Carrying home the most hardware was Jay Ducote, chef Aimée Tortorich and the team from Gov’t Taco. They received the Judges Choice Best Seafood Award and the People's Choice Best Dish Award. Other winners included: Galvez Seafood, Judges Choice Best Farm to Table; Soji, Judges Choice Best Non-Seafood; and Bin 77 Bistro & SideBar's Charlie St. Cloud cocktail, People's Choice Cocktail.
Keeping things hopping along were mistress of ceremonies Betsy Otken Barnes, of Rock It Right Radio, and the band United We Jam.
The week started off at the always inspirational 23rd annual Young Heroes Awards Banquet on the evening of April 16 at the Renaissance. This joint project of Louisiana Public Broadcasting and the Baton Rouge Rotary Club celebrates the achievements of students from across the state who have inspired those around them and have devoted their time, talents and energy to making their schools, churches and communities better places.
Welcoming the eight heroes, their families and friends as well as Rotarians were LPB President Beth Courtney and Monique Scott-Spaulding, who served as chairwoman for the Rotary Club. Of those eight honorees, six were from the greater Baton Rouge area.
They included Garett Byrne, of Walker, a senior at the Louisiana School for Math, Science, and Arts in Natchitoches; Megan Gremillion, a senior at St. Joseph’s Academy; Sethan Hollier, a senior at Catholic High School; Jarrius “JJ” Robertson, of Garyville, a freshman at Lutcher High School; Garrinecia Singleton, a senior at Scotlandville Magnet High School; and Kari Stephens of Baton Rouge, a senior at Baton Rouge Magnet High School.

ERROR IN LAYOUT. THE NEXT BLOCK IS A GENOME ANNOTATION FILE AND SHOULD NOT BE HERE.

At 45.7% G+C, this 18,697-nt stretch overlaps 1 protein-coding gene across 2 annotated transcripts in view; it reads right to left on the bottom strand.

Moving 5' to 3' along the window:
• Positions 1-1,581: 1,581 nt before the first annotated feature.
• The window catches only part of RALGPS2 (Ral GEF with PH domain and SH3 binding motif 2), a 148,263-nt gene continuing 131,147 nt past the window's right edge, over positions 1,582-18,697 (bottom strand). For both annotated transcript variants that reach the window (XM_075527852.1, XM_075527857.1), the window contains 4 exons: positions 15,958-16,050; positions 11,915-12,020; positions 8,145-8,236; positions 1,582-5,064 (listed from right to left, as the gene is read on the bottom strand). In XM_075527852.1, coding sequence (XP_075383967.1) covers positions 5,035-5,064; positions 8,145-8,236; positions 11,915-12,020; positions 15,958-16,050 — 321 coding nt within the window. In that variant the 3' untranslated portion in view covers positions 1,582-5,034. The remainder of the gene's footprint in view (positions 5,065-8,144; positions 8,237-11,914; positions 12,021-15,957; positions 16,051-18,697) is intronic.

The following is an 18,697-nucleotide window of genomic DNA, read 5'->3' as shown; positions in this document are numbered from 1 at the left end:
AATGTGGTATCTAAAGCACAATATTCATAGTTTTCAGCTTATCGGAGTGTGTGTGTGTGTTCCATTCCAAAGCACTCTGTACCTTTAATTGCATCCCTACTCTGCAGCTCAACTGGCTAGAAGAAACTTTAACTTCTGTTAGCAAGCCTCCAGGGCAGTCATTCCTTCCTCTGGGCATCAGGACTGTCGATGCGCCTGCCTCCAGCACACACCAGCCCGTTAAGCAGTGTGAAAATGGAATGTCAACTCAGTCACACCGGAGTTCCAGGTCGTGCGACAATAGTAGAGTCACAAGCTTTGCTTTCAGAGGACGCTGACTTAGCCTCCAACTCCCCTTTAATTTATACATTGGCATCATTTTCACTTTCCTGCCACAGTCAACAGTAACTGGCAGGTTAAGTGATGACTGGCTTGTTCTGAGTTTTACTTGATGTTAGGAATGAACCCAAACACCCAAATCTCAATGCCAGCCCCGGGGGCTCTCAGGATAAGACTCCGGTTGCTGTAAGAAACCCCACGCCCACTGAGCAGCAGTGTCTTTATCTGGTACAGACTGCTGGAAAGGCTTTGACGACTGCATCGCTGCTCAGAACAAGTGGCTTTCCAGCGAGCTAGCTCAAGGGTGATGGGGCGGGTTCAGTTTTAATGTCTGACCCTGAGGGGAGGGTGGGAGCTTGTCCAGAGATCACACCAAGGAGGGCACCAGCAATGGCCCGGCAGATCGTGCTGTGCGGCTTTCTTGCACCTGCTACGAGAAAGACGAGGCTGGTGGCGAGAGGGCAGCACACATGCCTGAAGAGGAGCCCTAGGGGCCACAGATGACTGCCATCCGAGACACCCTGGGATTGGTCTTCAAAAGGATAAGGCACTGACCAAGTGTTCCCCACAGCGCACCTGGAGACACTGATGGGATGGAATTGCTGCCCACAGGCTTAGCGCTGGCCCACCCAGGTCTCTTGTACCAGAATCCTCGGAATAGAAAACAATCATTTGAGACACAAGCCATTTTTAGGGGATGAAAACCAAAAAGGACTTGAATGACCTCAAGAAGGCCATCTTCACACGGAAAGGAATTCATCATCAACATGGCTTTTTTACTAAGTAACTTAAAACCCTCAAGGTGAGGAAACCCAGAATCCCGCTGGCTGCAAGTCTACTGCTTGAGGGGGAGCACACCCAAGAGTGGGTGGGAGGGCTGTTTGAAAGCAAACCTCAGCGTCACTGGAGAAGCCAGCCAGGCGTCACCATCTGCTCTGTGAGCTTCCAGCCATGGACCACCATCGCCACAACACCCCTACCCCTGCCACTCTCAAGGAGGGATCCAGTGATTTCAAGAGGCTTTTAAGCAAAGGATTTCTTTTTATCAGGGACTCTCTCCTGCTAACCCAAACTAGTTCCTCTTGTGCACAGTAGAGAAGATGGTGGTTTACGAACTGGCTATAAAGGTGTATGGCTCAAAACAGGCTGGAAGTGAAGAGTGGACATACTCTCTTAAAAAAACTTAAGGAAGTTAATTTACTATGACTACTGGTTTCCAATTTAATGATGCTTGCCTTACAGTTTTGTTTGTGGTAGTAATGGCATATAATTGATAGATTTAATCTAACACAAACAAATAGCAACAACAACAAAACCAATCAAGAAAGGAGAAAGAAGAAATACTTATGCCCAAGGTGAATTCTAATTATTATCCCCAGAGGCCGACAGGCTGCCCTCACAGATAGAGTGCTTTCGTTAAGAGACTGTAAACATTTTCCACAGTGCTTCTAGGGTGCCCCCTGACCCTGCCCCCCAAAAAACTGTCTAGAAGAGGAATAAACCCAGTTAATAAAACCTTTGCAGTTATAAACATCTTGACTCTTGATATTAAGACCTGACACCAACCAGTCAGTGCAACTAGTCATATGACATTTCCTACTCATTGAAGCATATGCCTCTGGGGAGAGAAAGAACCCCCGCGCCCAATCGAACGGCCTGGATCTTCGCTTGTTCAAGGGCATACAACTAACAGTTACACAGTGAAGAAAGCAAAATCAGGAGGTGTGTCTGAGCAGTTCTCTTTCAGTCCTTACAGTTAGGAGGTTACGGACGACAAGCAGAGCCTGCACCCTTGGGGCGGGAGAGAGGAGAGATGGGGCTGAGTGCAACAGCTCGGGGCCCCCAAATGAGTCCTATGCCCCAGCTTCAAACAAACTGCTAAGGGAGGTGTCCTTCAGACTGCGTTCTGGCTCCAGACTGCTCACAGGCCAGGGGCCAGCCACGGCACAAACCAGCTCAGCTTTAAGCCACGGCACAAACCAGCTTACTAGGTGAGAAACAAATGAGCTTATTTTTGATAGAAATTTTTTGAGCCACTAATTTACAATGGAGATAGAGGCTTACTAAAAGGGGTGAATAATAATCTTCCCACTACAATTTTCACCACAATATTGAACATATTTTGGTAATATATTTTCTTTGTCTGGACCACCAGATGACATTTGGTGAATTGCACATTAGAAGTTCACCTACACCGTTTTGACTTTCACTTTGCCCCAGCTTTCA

The other two heroes were Savannah Green, of Winnfield, a senior at Winnfield Senior High School, and Amanda Rougee, of New Orleans, an eighth-grader at Mount Carmel Academy.
The week wrapped up in the dark — literally. I was a guest of actor/producer Billy Slaughter at the showing of his movie “Dark Meridian” at the Louisiana International Film Festival on the afternoon of April 22.
The movie is all about Louisiana — the writer/director is Louisianian Rankin Hickman, and the crew, actors and most of the producers also are from here. The movie was shot in New Orleans (in only four weeks) for under $1 million. The story is about a corrupt New Orleans detective who gets caught in a fight between two criminal gangs. Slaughter, whom I had the pleasure of meeting at Laurie Aronson’s Oscar party, also stars in “Dead on Arrival,” another movie screened at LIFF and shot in Louisiana.
The three-day festival, which drew its largest audience ever, is over, but you can still watch these two movies online.